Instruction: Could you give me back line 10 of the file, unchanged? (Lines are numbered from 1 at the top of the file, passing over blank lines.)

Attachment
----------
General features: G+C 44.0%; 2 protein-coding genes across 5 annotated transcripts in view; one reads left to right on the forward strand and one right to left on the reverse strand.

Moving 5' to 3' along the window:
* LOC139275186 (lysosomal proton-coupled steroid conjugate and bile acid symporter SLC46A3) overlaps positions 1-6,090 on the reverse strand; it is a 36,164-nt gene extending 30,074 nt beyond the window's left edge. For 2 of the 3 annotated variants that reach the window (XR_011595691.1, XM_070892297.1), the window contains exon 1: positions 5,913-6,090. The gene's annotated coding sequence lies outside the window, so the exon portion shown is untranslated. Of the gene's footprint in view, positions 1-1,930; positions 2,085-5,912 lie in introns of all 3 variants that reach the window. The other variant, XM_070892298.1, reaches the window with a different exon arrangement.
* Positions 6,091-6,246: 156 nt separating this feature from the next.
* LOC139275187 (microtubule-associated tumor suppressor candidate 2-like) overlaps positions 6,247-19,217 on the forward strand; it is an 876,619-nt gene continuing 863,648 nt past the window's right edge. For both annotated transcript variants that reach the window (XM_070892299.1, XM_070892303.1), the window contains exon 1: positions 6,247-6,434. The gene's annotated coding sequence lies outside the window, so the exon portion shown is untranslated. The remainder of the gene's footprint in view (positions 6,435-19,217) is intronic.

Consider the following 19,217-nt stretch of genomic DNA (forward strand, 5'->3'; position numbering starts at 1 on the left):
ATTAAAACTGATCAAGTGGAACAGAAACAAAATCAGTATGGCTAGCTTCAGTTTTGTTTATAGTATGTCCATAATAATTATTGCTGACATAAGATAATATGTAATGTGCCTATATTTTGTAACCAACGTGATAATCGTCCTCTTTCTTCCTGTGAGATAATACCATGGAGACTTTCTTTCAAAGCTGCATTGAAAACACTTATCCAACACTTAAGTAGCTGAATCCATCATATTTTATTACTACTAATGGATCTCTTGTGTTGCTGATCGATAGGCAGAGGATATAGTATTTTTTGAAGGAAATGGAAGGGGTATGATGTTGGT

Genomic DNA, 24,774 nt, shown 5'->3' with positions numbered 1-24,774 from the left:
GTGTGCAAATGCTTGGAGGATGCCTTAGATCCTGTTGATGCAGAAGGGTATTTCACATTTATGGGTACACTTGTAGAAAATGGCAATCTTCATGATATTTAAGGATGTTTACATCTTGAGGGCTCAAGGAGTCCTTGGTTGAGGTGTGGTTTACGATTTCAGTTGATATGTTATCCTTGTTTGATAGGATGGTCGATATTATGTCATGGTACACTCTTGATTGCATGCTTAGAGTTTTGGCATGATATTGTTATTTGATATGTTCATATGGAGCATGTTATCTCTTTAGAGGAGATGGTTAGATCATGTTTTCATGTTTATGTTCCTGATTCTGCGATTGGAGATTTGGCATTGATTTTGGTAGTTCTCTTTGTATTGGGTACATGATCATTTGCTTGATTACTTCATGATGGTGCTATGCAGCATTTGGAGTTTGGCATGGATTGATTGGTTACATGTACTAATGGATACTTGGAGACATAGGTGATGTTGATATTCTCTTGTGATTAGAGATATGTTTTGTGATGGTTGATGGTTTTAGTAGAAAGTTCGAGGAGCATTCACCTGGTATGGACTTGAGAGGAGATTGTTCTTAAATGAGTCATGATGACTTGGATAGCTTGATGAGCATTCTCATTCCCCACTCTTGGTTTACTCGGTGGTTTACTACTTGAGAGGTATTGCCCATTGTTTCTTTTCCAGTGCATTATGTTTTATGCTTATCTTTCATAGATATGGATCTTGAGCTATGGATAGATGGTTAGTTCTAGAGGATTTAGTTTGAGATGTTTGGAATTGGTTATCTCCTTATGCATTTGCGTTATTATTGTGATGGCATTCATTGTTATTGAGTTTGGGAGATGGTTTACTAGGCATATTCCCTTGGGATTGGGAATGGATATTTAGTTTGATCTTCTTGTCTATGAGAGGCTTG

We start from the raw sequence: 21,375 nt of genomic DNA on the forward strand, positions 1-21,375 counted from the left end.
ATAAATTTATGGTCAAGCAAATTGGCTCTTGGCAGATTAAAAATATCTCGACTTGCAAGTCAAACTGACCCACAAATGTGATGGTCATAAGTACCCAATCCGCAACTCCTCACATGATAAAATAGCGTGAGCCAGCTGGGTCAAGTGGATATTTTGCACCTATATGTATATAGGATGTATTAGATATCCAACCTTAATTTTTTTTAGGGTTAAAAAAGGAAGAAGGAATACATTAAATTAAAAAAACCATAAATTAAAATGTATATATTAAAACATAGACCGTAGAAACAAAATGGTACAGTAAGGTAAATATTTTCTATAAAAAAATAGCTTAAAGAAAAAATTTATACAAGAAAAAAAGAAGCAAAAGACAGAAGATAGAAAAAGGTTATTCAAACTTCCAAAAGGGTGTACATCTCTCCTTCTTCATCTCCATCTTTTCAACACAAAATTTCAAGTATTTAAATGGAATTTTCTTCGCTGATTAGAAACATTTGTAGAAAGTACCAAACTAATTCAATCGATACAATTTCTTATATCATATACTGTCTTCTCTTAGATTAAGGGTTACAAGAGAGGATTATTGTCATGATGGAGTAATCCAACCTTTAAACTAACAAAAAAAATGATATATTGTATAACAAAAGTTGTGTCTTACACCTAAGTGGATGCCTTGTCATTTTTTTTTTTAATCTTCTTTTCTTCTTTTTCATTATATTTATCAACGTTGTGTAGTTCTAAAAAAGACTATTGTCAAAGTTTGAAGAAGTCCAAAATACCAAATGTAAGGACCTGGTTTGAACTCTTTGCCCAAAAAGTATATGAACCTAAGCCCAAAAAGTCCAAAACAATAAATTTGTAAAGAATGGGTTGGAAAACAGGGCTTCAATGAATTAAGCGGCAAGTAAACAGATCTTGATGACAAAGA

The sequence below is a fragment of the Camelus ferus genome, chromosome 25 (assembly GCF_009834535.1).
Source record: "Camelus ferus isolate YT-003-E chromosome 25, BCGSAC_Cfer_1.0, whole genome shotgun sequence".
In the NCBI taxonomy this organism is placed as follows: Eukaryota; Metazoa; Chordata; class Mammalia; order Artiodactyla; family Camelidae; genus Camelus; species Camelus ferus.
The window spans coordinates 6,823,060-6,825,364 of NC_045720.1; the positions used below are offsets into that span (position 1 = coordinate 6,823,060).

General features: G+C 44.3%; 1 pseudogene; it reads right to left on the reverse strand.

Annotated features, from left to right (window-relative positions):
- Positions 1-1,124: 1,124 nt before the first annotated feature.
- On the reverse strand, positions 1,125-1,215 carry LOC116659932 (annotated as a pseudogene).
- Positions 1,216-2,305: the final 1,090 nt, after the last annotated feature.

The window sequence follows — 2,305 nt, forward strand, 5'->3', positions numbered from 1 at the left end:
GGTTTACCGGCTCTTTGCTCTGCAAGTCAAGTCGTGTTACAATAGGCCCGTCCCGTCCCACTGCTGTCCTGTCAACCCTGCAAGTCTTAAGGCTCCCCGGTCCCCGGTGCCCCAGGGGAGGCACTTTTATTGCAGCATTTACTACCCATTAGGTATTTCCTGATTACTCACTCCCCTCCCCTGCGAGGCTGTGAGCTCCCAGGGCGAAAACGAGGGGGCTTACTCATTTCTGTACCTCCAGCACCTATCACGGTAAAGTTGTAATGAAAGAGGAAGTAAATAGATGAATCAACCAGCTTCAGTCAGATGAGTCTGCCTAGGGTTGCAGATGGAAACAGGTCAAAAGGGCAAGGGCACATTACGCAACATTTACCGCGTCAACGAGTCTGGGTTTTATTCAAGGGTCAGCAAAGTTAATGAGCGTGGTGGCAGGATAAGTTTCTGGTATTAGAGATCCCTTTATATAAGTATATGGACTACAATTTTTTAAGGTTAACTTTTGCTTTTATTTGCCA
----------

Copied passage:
We start from the raw sequence: 21,375 nt of genomic DNA on the forward strand, positions 1-21,375 counted from the left end.